A Rose by Another Name Would Not be a Rose

On Sunday at the Mennonite Church of Ouagadougou I (Nancy) preached on “enemy love” and Jesus’ command to love one’s enemies. I then shared some stories of Mennonites and Anabaptists who have demonstrated enemy love in the past. One of the examples was Dirk Willem. For those of you who don’t know the story here is a brief synopsis:

Dirk Willem was an Anabaptist preacher who was imprisoned for his faith. He managed to escape from prison and was fleeing on foot when he was spotted and the soldiers gave chase. He came to a lightly frozen pond and – due to his small size and light weight – he crossed the pond. One of the soldiers who gave chase was not so lucky and fell through. Dirk went back and rescued his pursuer who then re-arrested him. This time Dirk was locked up more securely and did not manage to escape again. He was executed, dying a martyr’s death.

I invited the congregation to reflect on the story and give their impressions. Now if, like me, you grew up in a Mennonite church and are familiar with this story, Dirk is a hero who kept the faith at the cost of his life. To the young people in Ouagadougou, however, the story should have had a different ending! Like the crossing of the Red Sea, Dirk was saved by God who drowned his enemies. He should have kept going, praising God who fought on his behalf! Dirk failed to discern correctly what God was doing!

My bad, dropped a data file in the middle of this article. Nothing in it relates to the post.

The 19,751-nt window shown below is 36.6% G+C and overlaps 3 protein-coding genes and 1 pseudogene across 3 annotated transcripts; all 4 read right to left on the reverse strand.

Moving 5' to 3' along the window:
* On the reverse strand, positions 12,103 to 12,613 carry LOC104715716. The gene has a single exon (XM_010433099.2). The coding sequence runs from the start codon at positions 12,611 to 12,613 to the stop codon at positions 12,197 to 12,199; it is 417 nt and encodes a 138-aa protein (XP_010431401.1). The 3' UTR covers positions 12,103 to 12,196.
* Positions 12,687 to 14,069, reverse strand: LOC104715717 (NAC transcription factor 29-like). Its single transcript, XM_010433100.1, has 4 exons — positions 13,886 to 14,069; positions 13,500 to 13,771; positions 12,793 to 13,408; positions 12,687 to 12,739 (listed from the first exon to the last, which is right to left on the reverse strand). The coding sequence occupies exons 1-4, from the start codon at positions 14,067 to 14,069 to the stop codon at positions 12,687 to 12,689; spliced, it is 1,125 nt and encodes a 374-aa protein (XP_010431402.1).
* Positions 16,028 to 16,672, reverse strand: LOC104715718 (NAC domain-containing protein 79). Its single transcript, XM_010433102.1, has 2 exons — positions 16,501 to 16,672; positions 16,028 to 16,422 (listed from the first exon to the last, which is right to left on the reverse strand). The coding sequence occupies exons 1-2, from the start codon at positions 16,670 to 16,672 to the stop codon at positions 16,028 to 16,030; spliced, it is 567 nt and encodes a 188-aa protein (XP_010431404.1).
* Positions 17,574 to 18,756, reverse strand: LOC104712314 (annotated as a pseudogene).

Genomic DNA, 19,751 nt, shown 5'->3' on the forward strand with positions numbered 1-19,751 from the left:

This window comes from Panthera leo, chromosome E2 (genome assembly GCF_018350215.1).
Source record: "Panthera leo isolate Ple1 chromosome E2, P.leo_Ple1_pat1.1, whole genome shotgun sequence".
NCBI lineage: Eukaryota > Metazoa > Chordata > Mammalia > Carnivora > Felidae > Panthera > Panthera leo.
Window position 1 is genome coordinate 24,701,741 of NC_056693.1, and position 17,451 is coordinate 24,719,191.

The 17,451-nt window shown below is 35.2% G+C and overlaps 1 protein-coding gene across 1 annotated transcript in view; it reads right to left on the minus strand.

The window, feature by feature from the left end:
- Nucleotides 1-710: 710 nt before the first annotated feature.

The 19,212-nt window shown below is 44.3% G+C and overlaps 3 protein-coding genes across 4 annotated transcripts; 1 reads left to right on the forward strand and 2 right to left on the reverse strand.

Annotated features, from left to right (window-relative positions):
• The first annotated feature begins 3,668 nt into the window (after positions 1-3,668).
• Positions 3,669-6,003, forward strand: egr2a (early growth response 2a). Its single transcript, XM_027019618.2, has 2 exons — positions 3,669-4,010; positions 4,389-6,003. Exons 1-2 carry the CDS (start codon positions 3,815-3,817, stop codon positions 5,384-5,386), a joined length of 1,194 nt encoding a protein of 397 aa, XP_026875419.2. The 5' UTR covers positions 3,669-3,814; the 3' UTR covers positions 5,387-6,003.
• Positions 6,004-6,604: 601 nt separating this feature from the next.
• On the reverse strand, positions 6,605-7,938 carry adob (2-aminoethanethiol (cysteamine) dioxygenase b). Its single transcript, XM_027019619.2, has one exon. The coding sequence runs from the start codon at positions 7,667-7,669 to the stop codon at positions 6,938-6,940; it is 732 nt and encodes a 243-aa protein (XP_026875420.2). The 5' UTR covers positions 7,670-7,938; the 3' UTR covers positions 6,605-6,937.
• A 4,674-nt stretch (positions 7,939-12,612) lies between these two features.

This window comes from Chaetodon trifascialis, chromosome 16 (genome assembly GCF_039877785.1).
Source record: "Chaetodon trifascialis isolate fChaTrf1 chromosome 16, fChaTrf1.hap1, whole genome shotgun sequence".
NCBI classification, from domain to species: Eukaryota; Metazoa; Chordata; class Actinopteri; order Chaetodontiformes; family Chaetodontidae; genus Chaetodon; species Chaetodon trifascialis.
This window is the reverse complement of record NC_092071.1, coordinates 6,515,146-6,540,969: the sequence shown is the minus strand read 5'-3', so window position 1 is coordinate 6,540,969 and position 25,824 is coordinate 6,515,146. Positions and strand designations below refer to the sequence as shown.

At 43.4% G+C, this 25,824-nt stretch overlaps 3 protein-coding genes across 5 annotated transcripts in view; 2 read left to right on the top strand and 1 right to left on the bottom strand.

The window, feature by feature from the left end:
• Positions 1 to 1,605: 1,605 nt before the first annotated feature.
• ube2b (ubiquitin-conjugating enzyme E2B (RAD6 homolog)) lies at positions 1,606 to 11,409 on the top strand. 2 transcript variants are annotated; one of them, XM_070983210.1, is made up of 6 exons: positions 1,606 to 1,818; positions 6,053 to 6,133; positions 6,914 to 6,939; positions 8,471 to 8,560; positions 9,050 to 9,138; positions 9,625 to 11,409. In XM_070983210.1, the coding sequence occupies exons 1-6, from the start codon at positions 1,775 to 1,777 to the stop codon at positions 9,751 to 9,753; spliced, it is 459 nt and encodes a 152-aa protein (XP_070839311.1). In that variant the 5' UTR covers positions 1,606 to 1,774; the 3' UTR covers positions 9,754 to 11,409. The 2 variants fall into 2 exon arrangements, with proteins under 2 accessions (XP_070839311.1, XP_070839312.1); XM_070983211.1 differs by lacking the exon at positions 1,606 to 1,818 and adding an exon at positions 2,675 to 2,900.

From my perspective, this interpretation is near blasphemy, but it makes very good sense to anyone not brought up on stories from The Martyr’s Mirror! Maybe a rose that is called something else really isn’t a rose after all!

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2 thoughts on “A Rose by Another Name Would Not be a Rose

  1. Fascinating the way they interpreted the story wrt crossing the Red Sea. I had never thought of that! A good example of how we talk about needing to adjust our mindset at times wrt interpreting scripture through the lens of Jesus.

  2. I thought so too, Daniel. We get so used to interpreting something through a certain lense that it can be very helpful to have our eyes opened to new ways of looking by others who have a different perspective from ourselves. Thanks Nancy.

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